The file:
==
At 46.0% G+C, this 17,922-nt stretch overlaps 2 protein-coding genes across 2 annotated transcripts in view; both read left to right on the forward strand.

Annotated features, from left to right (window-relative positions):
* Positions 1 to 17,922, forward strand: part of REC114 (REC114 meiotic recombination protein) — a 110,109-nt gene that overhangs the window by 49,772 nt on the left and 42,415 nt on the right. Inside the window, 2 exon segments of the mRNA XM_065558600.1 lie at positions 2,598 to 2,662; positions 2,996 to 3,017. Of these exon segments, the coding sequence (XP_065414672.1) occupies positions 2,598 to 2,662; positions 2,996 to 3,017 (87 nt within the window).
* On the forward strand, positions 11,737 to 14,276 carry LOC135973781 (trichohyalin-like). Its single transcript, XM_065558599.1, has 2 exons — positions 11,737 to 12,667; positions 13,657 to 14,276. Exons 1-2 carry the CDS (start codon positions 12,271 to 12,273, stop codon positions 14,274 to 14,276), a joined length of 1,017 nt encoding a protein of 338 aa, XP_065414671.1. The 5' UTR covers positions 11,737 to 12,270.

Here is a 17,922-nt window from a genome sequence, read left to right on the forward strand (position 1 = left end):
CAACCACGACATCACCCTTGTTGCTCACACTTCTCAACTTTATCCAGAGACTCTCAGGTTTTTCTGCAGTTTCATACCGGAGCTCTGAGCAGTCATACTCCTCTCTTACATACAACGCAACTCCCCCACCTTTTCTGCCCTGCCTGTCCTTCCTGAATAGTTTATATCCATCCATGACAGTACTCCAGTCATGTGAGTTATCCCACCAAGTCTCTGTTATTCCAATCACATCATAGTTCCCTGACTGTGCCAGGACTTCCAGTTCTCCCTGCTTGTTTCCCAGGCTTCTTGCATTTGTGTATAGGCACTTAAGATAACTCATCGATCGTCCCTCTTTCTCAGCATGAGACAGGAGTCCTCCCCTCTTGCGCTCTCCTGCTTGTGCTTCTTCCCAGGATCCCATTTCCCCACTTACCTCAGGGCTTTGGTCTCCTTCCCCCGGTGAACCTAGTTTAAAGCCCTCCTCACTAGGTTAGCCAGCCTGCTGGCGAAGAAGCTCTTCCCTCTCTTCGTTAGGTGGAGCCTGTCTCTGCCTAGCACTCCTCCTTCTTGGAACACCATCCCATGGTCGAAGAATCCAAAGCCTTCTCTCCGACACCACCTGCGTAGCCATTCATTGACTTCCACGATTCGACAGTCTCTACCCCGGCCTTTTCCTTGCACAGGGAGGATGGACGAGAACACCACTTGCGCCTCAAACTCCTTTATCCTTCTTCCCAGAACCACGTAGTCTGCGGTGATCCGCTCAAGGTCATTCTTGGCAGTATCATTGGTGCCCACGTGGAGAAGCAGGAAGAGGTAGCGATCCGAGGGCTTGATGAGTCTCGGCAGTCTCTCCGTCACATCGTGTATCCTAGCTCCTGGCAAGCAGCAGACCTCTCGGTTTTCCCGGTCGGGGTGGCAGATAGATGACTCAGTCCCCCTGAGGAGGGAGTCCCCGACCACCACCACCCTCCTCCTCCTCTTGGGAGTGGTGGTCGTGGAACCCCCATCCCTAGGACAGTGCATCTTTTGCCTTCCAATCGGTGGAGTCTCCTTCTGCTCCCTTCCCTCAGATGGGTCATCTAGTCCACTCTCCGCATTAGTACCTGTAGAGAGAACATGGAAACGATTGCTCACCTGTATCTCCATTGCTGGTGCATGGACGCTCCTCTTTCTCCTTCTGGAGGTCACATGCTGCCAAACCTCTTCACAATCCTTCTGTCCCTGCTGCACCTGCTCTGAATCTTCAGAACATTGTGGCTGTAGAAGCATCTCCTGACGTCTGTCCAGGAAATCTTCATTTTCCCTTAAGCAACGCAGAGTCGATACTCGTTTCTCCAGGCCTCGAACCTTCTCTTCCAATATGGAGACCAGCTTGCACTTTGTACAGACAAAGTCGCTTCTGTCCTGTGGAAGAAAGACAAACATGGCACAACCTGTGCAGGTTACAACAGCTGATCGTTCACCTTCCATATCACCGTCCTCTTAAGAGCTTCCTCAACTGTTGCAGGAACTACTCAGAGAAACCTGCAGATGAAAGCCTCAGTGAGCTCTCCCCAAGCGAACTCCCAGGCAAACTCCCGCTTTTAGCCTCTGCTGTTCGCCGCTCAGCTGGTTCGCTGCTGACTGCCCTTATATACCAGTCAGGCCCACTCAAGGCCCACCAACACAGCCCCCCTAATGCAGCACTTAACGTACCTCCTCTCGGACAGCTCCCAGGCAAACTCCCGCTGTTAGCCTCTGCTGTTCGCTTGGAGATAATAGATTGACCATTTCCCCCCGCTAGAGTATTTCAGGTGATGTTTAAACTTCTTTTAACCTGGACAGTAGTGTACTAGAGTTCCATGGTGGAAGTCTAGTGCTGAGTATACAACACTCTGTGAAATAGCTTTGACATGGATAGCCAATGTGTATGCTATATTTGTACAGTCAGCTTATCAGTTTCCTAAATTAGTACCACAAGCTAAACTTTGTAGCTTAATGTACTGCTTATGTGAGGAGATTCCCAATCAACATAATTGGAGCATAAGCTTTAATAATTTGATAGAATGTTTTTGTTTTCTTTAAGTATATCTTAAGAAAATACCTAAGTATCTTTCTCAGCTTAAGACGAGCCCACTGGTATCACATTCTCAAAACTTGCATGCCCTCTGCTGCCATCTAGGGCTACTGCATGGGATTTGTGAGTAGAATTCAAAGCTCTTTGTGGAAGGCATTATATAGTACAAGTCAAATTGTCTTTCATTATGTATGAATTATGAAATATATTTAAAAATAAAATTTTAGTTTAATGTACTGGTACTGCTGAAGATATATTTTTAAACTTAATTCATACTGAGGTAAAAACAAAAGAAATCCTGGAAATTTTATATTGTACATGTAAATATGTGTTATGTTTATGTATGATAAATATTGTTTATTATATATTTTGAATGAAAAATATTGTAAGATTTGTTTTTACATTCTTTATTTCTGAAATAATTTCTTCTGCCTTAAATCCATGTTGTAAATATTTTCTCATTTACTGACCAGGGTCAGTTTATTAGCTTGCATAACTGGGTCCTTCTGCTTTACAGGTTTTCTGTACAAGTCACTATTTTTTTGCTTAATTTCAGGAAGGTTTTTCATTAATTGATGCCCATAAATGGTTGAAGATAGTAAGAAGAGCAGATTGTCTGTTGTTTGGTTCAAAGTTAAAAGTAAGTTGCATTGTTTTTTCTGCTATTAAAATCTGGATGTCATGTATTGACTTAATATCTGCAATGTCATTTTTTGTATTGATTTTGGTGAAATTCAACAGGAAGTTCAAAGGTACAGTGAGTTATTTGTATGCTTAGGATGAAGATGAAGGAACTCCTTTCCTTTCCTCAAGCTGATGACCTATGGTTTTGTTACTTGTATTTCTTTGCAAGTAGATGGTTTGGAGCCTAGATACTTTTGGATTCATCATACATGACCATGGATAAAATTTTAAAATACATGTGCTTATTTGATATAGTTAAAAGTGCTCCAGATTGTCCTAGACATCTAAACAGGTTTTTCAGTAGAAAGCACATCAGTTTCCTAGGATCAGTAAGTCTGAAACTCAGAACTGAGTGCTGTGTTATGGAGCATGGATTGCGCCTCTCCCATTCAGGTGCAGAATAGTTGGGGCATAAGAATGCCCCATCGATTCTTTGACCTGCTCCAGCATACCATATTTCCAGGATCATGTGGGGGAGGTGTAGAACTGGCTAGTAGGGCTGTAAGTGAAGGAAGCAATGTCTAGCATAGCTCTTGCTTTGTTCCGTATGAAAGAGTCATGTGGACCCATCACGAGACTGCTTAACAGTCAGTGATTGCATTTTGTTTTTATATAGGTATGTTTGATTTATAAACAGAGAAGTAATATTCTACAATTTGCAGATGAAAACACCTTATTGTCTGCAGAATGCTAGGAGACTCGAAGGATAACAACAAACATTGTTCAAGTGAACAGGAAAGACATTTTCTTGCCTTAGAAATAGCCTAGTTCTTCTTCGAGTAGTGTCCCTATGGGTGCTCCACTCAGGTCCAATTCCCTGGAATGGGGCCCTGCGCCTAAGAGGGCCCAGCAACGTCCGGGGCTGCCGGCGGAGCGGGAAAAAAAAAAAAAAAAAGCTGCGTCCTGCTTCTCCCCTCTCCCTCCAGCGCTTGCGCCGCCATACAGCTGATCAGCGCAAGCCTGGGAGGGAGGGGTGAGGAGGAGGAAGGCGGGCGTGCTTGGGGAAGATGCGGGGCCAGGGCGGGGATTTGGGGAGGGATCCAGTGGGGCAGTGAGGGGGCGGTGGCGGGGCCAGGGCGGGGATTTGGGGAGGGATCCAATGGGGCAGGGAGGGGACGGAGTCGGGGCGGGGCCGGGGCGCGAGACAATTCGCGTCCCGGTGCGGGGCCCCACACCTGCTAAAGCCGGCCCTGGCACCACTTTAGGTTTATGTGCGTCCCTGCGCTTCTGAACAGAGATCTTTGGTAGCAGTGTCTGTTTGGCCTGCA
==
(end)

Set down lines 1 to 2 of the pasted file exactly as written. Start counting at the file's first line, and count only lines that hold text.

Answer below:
At 46.0% G+C, this 17,922-nt stretch overlaps 2 protein-coding genes across 2 annotated transcripts in view; both read left to right on the forward strand.

Annotated features, from left to right (window-relative positions):